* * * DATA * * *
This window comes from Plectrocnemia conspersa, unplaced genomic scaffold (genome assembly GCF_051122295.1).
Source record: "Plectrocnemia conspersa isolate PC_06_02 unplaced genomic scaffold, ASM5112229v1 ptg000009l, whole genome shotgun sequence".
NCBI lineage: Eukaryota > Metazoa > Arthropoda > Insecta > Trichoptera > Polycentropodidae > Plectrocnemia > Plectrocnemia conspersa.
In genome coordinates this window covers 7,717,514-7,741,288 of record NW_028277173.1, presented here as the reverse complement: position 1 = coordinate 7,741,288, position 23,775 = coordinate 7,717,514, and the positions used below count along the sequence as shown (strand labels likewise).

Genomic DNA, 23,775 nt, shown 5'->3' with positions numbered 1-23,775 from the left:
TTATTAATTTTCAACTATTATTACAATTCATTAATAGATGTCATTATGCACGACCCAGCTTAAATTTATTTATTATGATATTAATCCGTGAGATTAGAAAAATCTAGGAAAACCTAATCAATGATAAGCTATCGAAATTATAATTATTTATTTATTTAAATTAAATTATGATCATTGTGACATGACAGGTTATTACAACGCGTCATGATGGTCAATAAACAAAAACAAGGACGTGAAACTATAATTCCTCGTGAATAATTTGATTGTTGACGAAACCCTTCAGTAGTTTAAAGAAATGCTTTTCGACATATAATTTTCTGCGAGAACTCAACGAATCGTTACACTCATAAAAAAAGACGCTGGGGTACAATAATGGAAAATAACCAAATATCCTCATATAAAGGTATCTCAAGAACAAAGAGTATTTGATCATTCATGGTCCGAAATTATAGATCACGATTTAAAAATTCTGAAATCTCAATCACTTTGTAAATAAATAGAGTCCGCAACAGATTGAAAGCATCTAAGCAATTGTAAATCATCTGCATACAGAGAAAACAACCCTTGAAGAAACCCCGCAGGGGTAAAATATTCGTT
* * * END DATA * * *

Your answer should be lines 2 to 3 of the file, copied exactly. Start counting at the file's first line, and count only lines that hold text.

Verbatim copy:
Source record: "Plectrocnemia conspersa isolate PC_06_02 unplaced genomic scaffold, ASM5112229v1 ptg000009l, whole genome shotgun sequence".
NCBI lineage: Eukaryota > Metazoa > Arthropoda > Insecta > Trichoptera > Polycentropodidae > Plectrocnemia > Plectrocnemia conspersa.